Eye implants restore vision in two British patients
(CBS News) Is there a cure for blindness near? Ask the scientists in the U.K. who have restored useful vision in two men who had previously been totally blind.
During clinical trials at Oxford University Hospitals NHS Trust in the U.K., doctors implanted small wireless devices in two British men who suffered from retinis pigmentosa, a genetic eye condition that leads to total blindness. The microchips, made by German company Retina Implant AG, contain 1,500 tiny electronic light detectors implanted below the retina, which allow the optic nerve to pick up electronic signals and help patients regain sight.
"What makes this unique is that all functions of the retina are integrated into the chip," Professor Robert MacLaren, who led the surgical team, said in a university news release.
Immediately after the electronic eyes were activated, the patients were able to detect light and locate objects on a dark background.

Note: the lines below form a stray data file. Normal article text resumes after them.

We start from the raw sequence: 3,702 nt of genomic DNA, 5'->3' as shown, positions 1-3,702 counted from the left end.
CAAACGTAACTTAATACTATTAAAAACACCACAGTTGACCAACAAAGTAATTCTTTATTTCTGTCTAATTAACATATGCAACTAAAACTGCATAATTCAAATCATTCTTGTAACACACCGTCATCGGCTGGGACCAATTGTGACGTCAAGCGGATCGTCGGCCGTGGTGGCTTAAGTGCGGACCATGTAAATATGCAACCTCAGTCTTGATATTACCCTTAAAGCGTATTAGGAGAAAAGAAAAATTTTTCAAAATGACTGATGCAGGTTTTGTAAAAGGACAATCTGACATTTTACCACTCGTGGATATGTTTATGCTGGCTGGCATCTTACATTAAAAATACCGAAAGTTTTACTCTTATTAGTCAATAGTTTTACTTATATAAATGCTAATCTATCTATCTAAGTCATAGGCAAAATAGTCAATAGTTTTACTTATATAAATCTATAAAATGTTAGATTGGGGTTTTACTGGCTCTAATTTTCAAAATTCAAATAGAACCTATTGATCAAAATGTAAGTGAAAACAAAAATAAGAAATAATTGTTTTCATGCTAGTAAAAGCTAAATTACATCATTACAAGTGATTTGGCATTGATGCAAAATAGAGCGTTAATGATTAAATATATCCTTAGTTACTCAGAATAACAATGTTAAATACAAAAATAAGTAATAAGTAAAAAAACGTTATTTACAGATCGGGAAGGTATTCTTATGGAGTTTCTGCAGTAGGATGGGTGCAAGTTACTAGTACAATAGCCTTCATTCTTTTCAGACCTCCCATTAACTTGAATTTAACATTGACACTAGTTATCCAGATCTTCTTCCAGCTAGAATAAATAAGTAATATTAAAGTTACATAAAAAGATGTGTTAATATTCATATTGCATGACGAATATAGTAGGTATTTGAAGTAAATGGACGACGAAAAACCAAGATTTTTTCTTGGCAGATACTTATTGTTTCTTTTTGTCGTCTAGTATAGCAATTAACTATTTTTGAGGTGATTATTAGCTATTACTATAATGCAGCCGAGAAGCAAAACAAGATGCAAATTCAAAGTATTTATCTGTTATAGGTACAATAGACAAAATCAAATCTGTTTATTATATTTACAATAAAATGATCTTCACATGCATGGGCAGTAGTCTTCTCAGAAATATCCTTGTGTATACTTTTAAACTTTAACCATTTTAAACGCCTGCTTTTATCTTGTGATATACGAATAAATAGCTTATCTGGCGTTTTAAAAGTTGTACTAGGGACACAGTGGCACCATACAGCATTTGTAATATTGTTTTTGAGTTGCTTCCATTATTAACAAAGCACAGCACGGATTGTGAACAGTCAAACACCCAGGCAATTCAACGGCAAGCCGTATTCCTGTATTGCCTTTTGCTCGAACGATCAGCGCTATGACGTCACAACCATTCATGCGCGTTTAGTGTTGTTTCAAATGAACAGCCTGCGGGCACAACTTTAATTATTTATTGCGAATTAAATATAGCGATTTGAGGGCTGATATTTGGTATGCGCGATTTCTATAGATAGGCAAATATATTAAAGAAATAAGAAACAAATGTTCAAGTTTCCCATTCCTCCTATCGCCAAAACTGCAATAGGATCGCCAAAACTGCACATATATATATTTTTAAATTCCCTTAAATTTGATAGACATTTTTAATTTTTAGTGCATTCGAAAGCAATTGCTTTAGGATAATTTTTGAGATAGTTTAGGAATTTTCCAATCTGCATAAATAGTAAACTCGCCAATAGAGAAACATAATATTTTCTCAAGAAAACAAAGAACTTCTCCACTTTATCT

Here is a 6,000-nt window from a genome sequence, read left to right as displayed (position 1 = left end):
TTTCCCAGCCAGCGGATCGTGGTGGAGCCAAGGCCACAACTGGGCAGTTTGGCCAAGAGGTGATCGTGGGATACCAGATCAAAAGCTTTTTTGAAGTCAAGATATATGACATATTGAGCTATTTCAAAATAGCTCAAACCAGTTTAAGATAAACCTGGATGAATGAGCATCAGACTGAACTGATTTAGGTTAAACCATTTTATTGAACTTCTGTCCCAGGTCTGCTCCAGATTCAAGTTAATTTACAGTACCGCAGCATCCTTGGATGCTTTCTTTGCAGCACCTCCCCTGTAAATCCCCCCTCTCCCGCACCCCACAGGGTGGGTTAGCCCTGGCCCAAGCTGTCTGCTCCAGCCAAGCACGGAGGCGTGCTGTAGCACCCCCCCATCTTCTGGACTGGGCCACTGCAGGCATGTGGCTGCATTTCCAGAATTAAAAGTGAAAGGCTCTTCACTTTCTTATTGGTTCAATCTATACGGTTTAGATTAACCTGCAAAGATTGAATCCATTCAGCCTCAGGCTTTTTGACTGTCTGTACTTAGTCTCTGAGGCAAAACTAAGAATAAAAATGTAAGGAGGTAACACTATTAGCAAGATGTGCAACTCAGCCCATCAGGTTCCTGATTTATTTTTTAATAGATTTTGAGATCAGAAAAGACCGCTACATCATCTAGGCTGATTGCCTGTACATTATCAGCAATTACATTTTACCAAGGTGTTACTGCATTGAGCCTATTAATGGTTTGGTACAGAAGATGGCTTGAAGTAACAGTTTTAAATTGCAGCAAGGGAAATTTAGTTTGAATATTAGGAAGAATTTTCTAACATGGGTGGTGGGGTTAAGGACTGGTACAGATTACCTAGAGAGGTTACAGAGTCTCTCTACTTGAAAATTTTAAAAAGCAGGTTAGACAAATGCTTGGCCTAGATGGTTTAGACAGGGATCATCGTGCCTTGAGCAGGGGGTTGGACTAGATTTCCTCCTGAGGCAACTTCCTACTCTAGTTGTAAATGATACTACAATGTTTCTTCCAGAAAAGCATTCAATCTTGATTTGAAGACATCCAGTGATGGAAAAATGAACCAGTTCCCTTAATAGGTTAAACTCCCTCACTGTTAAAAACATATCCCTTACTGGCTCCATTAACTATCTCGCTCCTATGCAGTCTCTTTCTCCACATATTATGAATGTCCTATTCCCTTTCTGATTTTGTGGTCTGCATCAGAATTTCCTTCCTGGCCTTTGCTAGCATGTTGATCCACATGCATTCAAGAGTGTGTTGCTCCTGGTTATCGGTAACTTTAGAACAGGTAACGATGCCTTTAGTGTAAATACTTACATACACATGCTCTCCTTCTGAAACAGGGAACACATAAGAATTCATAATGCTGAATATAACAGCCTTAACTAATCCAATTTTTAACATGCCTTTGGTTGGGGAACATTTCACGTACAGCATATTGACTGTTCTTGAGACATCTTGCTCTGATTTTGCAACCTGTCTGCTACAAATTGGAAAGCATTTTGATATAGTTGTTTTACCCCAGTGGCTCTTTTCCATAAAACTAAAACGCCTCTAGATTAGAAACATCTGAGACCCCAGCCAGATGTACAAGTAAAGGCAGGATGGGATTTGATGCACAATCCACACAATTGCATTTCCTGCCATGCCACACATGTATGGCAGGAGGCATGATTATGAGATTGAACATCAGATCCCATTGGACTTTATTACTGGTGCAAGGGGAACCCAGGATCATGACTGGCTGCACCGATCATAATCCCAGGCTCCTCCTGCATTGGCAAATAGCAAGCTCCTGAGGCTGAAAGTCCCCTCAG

The lucky patients who received the implants were Chris James, 54, a council worker from Wiltshire (featured in the video below), and then one week later in Robin Millar, 60, a music producer from London.
"As soon as I had this flash in my eye, this confirmed that my optic nerves are functioning properly which is a really promising sign," James said. "It was like someone taking a photo with a flashbulb, a pulsating light, I recognized it instantly."
"I have even dreamt in very vivid color for the first time in 25 years so a part of my brain which had gone to sleep has woken up!" Millar told the Telegraph. "I feel this is incredibly promising for future research and I'm happy to be contributing to this legacy."
The patients are continuing to have follow-up testing of their microchips, but MacLaren says "We are all delighted with these initial results." He hopes "that the electronic chips will provide independence for many people who are blind from retinitis pigmentosa."
The device is not intended to treat all causes of blindness, however. It is not suitable, at present, for age-related macular degeneration or glaucoma - but cases may benefit from it in the future.
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